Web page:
By Daniel Brennan
After a reign of terror lasting almost a decade and a half at the top of Irish football, John Delaney finally fully stepped down from the FAI. However, as is usual when removing a tyrant from power, the cost of ridding Irish football of Delaney was high: a €500,000 severance package, negotiated over five months as Delaney took fully paid “gardening leave”, before extracting a final pay packet from the organisation he had already received €6 million in basic pay from, never mind his many other extra-curricular financial activities that led to his dictatorship finally collapsing.
His extraordinary financial mismanagement all began in 2008. As the FAI entered an agreement with the Government and the IRFU to re-develop Lansdowne Road into, what is now, the Aviva Stadium, they also had to find a way to put their money where their mouth was. The plan they went with was to sell “Vantage Club” tickets, which were exclusive tickets that would last for 10 years, and that cost anywhere between €12,00 and €32,000 a pop. Delaney bragged about how there were 33,000 millionaires in Ireland, and that they only needed 3,000 of them to buy these tickets. This plan was, of course, unveiled just as the world entered a huge financial crash in September 2008, and you can obviously guess that those millionaires didn’t feel like coughing up their dough for exclusive seats in a stadium that was yet to be constructed, just as most of the world entered a financial recession. Struggling to keep up with their Aviva Stadium payments was a big reason why the FAI entered its own financial crisis – a crisis that led to Delaney “loaning” his own employers €100,000 in 2017, which started the chain of events leading to Delaney’s departure.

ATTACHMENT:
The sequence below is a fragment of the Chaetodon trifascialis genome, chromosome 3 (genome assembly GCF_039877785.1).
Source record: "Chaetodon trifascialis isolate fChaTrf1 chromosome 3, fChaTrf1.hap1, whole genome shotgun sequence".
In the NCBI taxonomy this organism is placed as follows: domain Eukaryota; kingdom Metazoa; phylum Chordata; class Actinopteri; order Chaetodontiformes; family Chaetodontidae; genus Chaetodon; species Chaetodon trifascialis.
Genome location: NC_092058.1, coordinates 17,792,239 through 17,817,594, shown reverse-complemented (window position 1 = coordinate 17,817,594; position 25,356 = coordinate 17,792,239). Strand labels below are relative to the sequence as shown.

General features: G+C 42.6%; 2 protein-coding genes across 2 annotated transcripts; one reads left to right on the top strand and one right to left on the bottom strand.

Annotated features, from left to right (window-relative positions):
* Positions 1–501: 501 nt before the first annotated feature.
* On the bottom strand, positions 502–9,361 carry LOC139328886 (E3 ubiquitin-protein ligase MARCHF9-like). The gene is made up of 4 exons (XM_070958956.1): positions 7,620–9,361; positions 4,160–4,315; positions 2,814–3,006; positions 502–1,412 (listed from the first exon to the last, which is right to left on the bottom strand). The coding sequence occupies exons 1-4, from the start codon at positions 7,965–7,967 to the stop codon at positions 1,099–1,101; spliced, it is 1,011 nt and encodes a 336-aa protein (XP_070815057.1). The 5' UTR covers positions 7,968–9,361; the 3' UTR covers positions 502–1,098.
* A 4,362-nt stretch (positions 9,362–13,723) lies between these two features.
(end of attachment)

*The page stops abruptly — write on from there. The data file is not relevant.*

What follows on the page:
While the removal of Delaney has been welcomed by all Irish soccer fans, for the FAI, it’s much like changing the captain of The Titanic an hour after it hit the iceberg – there’s not much the organisation can do, except for clinging on to whatever piece of floating furniture they can find, as they watch their ship sink to the bottom of the ocean.
The next steps for the FAI are now crucial – at the time of writing, we are still awaiting the results of an audit of the FAI’s finances commissioned by Sport Ireland after pressure from the Oireachtas. This audit has been delayed by Delaney’s departure money being paid out just a week before it was due to be published. Not exactly the best of looks.
So, how do you fix the mess the FAI is in? To me, there has to be one main common-sense rule put in place: they must be obligated to hire John Delaney’s permanent replacement from outside the FAI. In my opinion, any of the board members that sat back and allowed Delaney to drive the Association into the dire state it is currently in simply cannot be trusted with rebuilding both their finances and the public’s trust in them.
Perhaps, if they want their government-funded Sport Ireland money back, then they should allow them to both pick a new figurehead for the FAI, as well as manage their finances until they get to a place of safety again, although, knowing them, that might just make too much sense to ever happen.